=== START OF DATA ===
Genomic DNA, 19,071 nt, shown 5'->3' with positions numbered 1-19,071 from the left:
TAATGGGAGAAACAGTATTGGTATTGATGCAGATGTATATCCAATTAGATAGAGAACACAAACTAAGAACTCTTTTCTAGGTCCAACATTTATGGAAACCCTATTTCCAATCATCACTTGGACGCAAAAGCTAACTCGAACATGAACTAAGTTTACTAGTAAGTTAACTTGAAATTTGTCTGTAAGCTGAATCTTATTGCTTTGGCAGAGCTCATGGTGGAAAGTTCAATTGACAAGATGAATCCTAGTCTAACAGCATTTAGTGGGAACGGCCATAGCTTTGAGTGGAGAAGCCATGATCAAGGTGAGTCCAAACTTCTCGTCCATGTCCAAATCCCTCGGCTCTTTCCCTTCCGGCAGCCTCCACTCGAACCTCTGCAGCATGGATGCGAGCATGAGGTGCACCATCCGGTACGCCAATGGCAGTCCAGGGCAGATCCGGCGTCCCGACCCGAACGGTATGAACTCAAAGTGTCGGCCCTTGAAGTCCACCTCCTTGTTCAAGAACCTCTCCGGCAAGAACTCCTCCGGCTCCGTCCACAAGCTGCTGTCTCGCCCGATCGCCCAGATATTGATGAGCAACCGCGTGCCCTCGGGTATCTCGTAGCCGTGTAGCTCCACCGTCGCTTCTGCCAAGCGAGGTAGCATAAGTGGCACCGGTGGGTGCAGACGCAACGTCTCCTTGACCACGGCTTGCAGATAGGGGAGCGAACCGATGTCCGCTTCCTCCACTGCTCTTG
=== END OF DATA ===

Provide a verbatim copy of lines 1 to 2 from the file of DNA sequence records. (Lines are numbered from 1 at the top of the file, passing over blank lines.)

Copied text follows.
Genomic DNA, 19,071 nt, shown 5'->3' with positions numbered 1-19,071 from the left:
TAATGGGAGAAACAGTATTGGTATTGATGCAGATGTATATCCAATTAGATAGAGAACACAAACTAAGAACTCTTTTCTAGGTCCAACATTTATGGAAACCCTATTTCCAATCATCACTTGGACGCAAAAGCTAACTCGAACATGAACTAAGTTTACTAGTAAGTTAACTTGAAATTTGTCTGTAAGCTGAATCTTATTGCTTTGGCAGAGCTCATGGTGGAAAGTTCAATTGACAAGATGAATCCTAGTCTAACAGCATTTAGTGGGAACGGCCATAGCTTTGAGTGGAGAAGCCATGATCAAGGTGAGTCCAAACTTCTCGTCCATGTCCAAATCCCTCGGCTCTTTCCCTTCCGGCAGCCTCCACTCGAACCTCTGCAGCATGGATGCGAGCATGAGGTGCACCATCCGGTACGCCAATGGCAGTCCAGGGCAGATCCGGCGTCCCGACCCGAACGGTATGAACTCAAAGTGTCGGCCCTTGAAGTCCACCTCCTTGTTCAAGAACCTCTCCGGCAAGAACTCCTCCGGCTCCGTCCACAAGCTGCTGTCTCGCCCGATCGCCCAGATATTGATGAGCAACCGCGTGCCCTCGGGTATCTCGTAGCCGTGTAGCTCCACCGTCGCTTCTGCCAAGCGAGGTAGCATAAGTGGCACCGGTGGGTGCAGACGCAACGTCTCCTTGACCACGGCTTGCAGATAGGGGAGCGAACCGATGTCCGCTTCCTCCACTGCTCTTG